Opinion: Cancel Culture forces tough conversations, but not much else

Allison Harris

Ah, cancel culture. It seems like everyone has been talking about it lately, from arts and culture to politics. Many claim that cancel culture is bringing the downfall of our society, and they are tired of seeing people “cancelled” in the eyes of the media. 

However, complaints about cancel culture are just an extension of the same complaints we’ve heard for years about being “politically correct.” And outside the internet, the idea of cancel culture is not even a strong enough movement to change much of anything. 

Think about it. 

What artist has ever actually been commercially cancelled? Even R. Kelly, who is under federal investigation for child pornography, forced labor, and kidnapping, still has hordes of fans and defenders. In fact, USA Today reported the streaming of Kelly’s music on Spotify actually increased 76% during the airing of “Surviving R. Kelly,” a show where his victims described the disturbing abuse they faced. Rapper Tekashi 6ix9ine, despite pleading guilty to a felony count of use of a child in a sexual performance and egregious use of racial slurs as a non-Black person, had a number one hit this year with Nicki Minaj.

The only way cancel culture seems to have any validity is in its double standards against Black women and women of color. Controversial artists Azealia Banks and Natalia Kills denied themselves of a mainstream audience despite their incredible talent, but even they are still revered as icons in many circles of the cult-fandom internet. It seems very hard to imagine a woman artist making the same kind of complete career turnaround that Tyler, the Creator did when he went from rapping egregiously about violence against women to writing tender songs about falling in love.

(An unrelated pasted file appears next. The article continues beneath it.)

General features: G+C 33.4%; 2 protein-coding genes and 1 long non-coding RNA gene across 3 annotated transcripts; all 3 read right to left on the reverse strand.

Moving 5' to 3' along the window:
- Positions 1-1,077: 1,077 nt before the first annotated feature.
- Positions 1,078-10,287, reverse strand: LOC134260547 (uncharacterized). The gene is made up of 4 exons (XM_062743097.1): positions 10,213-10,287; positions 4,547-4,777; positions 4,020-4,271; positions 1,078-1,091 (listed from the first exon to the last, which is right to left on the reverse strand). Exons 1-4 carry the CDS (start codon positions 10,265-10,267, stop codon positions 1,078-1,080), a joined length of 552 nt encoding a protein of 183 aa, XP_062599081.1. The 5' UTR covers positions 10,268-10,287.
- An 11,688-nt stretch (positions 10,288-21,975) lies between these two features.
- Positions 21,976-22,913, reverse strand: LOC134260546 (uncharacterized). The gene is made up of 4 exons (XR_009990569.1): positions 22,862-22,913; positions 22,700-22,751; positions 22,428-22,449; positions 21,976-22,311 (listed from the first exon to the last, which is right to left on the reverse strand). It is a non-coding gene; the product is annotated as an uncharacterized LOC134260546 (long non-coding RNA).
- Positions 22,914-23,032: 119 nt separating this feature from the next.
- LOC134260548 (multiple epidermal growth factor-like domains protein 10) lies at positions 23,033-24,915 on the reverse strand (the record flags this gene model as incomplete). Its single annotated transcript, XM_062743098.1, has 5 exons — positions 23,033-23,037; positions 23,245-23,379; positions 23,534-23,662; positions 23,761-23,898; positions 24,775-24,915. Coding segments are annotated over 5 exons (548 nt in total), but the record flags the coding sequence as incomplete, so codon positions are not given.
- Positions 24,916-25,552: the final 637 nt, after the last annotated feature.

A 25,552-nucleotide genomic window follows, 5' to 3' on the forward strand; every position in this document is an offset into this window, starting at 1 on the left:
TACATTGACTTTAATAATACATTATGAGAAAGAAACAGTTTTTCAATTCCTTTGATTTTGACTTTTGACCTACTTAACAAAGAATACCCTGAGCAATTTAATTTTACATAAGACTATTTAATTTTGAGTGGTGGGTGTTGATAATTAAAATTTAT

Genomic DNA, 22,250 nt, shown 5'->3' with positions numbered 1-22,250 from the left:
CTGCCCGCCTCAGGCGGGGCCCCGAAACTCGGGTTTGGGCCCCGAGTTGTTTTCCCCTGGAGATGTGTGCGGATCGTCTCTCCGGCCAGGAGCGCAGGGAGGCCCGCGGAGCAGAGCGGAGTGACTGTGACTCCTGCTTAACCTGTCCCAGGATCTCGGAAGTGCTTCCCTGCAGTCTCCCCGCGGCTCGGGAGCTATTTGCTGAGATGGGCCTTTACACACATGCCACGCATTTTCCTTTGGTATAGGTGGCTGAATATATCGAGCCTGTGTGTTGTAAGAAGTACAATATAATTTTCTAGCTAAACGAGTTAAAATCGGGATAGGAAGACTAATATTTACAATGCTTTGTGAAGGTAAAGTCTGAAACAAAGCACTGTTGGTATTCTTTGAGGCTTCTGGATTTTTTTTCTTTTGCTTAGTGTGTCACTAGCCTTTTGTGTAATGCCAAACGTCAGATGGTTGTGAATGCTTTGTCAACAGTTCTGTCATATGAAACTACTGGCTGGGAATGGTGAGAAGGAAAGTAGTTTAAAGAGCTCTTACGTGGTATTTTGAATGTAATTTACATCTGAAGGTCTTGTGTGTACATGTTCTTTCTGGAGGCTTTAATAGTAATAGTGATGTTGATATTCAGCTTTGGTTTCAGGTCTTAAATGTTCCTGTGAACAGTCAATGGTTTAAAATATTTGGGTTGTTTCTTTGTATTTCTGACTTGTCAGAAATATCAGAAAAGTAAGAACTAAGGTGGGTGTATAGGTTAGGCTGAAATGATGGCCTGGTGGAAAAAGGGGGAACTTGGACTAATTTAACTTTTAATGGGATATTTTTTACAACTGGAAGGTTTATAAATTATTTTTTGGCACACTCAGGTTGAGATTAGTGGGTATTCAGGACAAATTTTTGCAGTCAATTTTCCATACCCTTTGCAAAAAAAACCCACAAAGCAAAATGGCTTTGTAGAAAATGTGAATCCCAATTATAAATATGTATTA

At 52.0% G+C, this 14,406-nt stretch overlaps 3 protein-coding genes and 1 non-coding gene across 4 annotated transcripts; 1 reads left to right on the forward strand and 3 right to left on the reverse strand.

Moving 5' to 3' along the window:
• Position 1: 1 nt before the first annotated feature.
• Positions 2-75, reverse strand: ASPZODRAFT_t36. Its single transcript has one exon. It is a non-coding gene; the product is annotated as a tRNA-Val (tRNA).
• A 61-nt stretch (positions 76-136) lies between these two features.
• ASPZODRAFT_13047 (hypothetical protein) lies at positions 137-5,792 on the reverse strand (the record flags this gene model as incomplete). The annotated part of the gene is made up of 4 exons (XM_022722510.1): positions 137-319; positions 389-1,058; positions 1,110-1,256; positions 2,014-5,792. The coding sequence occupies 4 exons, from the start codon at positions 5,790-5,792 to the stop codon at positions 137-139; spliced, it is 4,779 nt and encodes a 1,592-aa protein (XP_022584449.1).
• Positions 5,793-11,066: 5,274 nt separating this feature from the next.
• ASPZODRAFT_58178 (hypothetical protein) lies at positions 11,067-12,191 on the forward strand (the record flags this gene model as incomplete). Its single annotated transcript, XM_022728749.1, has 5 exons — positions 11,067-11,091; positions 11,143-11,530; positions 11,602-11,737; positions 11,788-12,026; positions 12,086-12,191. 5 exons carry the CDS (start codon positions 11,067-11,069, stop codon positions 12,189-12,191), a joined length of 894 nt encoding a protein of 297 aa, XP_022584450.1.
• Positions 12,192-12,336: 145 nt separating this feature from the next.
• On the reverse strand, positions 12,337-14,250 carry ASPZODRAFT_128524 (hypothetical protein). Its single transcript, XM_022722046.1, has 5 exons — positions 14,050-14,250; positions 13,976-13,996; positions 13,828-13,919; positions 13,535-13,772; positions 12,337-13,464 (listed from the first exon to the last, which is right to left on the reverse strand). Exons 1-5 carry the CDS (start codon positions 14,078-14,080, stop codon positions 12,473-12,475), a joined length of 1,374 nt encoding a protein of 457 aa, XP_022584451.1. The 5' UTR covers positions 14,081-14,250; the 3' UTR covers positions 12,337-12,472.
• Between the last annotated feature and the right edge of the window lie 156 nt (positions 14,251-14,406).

Even so, cancel culture, while deemed a “career-ender” by some on the internet, seems to have very few consequences for major artists in terms of real-life success. The most successful part of cancel culture has been starting conversations about what behavior we can and cannot tolerate from the artists we love. Whether to “separate the art from the artist” or not should be a decision left up to the listener, informed by their own set of morals, values, and life experiences. 

My point is not that we should grant artists immunity from their actions if some of us decide their music is good enough. However, we should be thinking more critically about the media we consume. 

Even if we decide to remain fans of an artist who has made mistakes, big or small, we should acknowledge the behavior we are letting slide by listening to them. We should be thinking about the difference in standards to which we hold men and women creators, and the difference in standards to which we hold Black artists or artists of color versus white artists. 

Instead of condemning cancel culture and its seemingly nonexistent effects in vague terms, we should be using this moment to have difficult conversations about what it means to be a fan and consume art in 2020.

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